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Sociophonetics and laterals

Research output: Contribution in Book/Report/Proceedings - With ISBN/ISSNChapter (peer-reviewed)peer-review

Publication date31/10/2023
Host publicationThe Routledge Handbook of Sociophonetics
EditorsChristopher Strelluf
Place of PublicationLondon
Number of pages23
ISBN (electronic)9781003034636
ISBN (print)9780367472795
<mark>Original language</mark>English


Laterals are the L-like sounds of the world’s languages, notable for displaying both consonant- like and vowel-like properties. From the Latin `lateralis' (literally ‘belonging to the side’), laterals have closure at a point in the center of the oral tract (like a consonant) as well as the continuation of airflow down one or both sides of the tongue (like a vowel). In English, there is one phonemic lateral, the alveolar lateral approximant /l/, for example, in words like laugh, fall. Laterals have been subject to a large amount of study in sociolinguistics, phonetics, and phonology, likely due to their contextual and social variability, as well as their tendency to exhibit change over time.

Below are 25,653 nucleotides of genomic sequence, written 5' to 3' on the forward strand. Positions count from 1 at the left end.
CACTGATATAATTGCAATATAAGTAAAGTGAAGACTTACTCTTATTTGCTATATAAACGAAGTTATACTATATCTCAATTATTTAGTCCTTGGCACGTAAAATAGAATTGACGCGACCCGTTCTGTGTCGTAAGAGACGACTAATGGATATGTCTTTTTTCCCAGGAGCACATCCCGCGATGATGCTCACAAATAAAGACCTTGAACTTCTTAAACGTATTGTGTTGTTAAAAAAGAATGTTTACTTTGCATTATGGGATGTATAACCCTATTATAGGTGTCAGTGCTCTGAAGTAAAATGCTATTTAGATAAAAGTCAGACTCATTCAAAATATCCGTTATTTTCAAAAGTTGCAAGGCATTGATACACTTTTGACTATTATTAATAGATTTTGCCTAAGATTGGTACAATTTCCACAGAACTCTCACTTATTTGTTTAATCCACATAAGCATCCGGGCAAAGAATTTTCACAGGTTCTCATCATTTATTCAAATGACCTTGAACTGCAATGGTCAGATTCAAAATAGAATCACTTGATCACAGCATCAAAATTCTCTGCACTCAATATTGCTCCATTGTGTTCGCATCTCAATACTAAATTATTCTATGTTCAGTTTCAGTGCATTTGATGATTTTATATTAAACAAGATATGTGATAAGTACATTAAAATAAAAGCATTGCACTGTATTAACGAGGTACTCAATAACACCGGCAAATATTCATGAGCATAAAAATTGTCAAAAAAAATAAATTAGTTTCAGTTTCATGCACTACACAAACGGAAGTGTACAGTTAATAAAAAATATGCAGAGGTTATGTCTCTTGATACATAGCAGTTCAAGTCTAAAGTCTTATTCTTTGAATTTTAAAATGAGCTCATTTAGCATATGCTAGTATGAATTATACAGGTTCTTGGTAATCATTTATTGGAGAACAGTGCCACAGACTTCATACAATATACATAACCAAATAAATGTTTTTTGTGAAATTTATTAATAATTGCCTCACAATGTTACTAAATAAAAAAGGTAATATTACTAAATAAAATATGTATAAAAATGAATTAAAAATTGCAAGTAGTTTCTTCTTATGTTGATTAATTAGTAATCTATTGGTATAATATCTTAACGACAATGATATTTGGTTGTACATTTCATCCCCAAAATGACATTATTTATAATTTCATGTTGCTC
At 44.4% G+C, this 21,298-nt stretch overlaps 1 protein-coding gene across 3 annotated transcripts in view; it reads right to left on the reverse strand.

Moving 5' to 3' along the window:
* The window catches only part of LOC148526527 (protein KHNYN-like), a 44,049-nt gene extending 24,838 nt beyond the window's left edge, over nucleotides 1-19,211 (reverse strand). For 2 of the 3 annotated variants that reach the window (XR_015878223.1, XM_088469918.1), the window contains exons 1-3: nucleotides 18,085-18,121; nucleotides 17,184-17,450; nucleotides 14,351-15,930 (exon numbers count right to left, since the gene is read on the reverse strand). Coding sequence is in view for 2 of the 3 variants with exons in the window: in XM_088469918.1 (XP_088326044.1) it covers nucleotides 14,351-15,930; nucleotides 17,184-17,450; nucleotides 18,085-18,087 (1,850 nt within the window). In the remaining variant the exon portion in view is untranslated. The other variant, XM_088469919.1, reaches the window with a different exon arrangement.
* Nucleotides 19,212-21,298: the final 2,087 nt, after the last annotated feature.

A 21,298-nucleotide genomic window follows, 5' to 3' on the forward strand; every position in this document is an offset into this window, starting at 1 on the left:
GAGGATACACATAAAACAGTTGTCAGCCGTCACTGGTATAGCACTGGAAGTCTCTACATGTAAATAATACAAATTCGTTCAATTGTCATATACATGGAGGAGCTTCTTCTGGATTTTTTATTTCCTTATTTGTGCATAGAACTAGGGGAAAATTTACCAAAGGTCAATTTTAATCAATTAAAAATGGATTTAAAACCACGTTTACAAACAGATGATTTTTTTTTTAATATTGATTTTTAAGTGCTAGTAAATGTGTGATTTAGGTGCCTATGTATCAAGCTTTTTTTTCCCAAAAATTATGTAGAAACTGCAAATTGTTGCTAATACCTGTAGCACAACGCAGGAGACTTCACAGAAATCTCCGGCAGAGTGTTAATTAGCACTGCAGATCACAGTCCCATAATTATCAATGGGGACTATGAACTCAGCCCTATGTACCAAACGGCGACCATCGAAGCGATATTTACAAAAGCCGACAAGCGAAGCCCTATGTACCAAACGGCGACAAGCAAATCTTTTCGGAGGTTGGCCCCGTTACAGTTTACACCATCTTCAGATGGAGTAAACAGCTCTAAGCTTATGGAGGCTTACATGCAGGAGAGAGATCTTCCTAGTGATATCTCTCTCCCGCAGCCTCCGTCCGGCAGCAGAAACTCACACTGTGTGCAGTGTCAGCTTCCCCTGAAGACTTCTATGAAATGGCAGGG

This chapter summarizes existing literature on /l/ with a focus on sociophonetic research, along- side an overview of the phonetic methods used to examine variation. Whilst the focus is on English, which is the language most sociophonetic research on laterals investigates, a cross-linguistic sum- mary is also provided. In addition, the chapter presents novel results on the sociophonetics of / l/ in a case study of Lancashire English, demonstrating some of the methods that can be used as avenues to investigate variation and change.